When it came to diabetes, J was perfect. Diagnosed as baby, I thought his responsibleness had to do with diabetes being all he has ever known...but it turns out that wasn't the case. It had more to do with his personality than anything else.
Back in the day, J was a private guy. More than anything, he didn't like the spotlight to be on him. He didn't talk about his diabetes, but if someone asked he would answer succinctly and be done. He didn't hide things like blood sugar testing, but he didn't flaunt it either.
He wanted people to see him as J. Not J the diabetic.
Because of this he KNEW that he needed to be very careful remembering to check his sugar and bolus for his food. I don't think he ever needed reminding from 1st grade to 5th grade. His biggest fear was passing out in front of his friends...that was his worst nightmare. Due to his diligence, that never happened. He was always super responsible and super careful. He was everything a D Mama could hope for, and more.
But he kinda left this legacy with the teachers that diabetes is easy and no big deal. I'm grateful for that, and pulling out my hair because of it too.
Now that B and L are making the rounds with the same elementary teachers J had, I'm getting comments like:
"Wow! J never had issues like this. I wonder why L's sugars are so hard to manage?"
"What happened the other day never happened with J. Why are B's numbers not as level...like J's."
Ay yi yi.
Truth is J's sugars were a little easier to manage than his brothers...but also, J was so quiet in his management that his teachers were never made aware of his highs and his lows. He dealt with them on his own, or with me on the phone. He thought it was none of his teachers business, his numbers were very private to him.
Not with B and L. They are loud and proud diabetics. L especially. He will tell his teacher every number that pops up on his monitor. And when L is high he will check every 15 minutes to make sure he is going down. (Not something I encourage.) I get so many calls from him from school. "Mom! I just checked my sugar and It's 302!!" "Of course it is L! You just had an root beer float for your reading party! It will be down before I pick you up. Give your insulin time to work!"
B is almost as vocal, when he feels low he makes sure his teacher knows. He doesn't like feeling vulnerable. There was an incident at the track last week where B forgot it was track day and forgot to bring his monitor and his fast acting sugar with him. This resulted in a frantic call from his teacher saying B feels, "Lower than he ever has before."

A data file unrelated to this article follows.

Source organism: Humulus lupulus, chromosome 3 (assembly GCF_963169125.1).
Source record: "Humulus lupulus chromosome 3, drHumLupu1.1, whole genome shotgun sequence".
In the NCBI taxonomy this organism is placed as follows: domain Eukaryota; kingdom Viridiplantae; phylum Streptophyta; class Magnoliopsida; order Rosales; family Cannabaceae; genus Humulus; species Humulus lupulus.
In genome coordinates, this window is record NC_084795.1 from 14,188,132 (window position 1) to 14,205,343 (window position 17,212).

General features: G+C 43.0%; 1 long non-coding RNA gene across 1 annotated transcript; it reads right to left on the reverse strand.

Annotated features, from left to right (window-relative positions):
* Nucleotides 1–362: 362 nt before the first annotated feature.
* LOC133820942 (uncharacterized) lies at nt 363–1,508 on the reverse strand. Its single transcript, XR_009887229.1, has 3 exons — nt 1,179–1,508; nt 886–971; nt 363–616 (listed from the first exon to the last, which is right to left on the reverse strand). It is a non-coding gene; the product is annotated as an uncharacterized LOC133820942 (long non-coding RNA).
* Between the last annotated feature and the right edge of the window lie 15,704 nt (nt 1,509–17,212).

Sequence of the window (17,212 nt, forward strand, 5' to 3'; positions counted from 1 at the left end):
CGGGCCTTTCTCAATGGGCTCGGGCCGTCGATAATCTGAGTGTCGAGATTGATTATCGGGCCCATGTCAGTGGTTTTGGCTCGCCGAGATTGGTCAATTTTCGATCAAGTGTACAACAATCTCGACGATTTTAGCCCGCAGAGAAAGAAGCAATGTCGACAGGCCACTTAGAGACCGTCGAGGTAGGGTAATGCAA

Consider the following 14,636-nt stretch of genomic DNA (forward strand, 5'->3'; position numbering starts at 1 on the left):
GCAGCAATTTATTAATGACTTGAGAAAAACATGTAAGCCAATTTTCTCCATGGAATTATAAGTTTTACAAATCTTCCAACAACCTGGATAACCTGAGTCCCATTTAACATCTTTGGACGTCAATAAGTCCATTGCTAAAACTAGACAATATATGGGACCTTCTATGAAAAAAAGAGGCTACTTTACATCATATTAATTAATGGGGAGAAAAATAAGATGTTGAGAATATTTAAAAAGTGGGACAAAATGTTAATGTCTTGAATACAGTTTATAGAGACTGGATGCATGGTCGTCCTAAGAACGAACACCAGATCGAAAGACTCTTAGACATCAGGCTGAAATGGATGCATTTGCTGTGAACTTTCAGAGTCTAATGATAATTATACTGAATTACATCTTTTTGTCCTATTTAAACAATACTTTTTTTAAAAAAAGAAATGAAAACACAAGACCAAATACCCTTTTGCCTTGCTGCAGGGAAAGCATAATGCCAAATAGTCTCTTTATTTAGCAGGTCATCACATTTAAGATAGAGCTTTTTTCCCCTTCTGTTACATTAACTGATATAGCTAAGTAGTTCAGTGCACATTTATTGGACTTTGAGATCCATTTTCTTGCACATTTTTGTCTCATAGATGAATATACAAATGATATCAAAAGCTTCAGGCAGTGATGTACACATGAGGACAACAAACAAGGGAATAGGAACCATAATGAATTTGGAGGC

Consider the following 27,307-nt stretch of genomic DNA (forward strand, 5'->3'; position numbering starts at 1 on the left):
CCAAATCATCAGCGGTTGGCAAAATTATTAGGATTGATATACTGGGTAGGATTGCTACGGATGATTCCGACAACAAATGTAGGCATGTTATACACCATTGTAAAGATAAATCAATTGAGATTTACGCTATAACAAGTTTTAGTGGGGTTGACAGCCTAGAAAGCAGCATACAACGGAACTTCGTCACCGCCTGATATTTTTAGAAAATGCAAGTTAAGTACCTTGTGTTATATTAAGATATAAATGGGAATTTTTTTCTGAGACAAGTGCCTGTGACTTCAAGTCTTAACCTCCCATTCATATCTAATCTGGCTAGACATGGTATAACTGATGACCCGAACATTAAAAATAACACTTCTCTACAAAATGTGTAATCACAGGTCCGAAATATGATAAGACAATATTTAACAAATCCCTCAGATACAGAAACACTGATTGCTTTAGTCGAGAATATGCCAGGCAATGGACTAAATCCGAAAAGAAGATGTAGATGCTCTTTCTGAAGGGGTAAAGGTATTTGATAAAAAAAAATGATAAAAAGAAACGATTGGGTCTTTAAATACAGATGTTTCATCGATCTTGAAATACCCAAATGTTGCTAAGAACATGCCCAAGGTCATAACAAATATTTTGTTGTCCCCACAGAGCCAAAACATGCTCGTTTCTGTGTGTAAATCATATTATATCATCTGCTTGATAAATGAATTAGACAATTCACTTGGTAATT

Dramatic much? My mother lives closer to the track than me so she ran to take care of it all. He was fine, and not even close to "lower than I ever felt before." But his teacher couldn't help but say, "Wow, nothing like this ever happened with J."
Because J wouldn't have said a word. He would have waited until they got back to school and he would have dealt with it. Is that a good thing? No. Actually, to be honest this never would have happened because J never would have forgotten his kit. Kids are different.
But his teachers can't help comparing and I can only say, "Diabetes Varies," so many times.
Now don't get me wrong. My boys have AWESOME teachers. We are very blessed to have them. But it goes like this with anyone who doesn't intimately know diabetes like we do.
I'm thankful J had uneventful elementary years, but it is fun to see J turn into a teenager and actually talk all the time and be so animated when he talks. He "forgets" things once in awhile and has lightened up a bit too. He is not the same J he was. I think it was our service dog Lawton that brought him out of his diabetes shell. When he was in sixth grade J proudly wore his diabetes colors, and even brought Lawton to class with him some days. That dog made any reservations about sharing his condition disappear.
My children are my children, but they are also three completely separate identities who deal with their diabetes in completely different ways...who's numbers respond to food in completely different ways...who's carb ratios and sensitivities are not even close to one another.
What works for one boy, doesn't always work for another. They are three individuals. Three different sets of information that I need to store up in my cluttered attic of a brain. That is part of the reason I cringe when people give advice on the internet like it is the answer for everyone. Because from my experience...one piece of advice doesn't even work for all three of my boys...so how can one specific nugget of wisdom be applied to everyone in the general diabetes population?
I wish I could lump everything I know into one specific pile of information for all to read. But at best, all I can do is say..."This works for us," and sometimes, "This works for one of my boys." That is why I blog mostly about the emotional side of it all. But even then...Your feelings may vary too.
(This will wrap up day 8 of National Health Blog Posting Month, in honor of Diabetes Awareness Month.)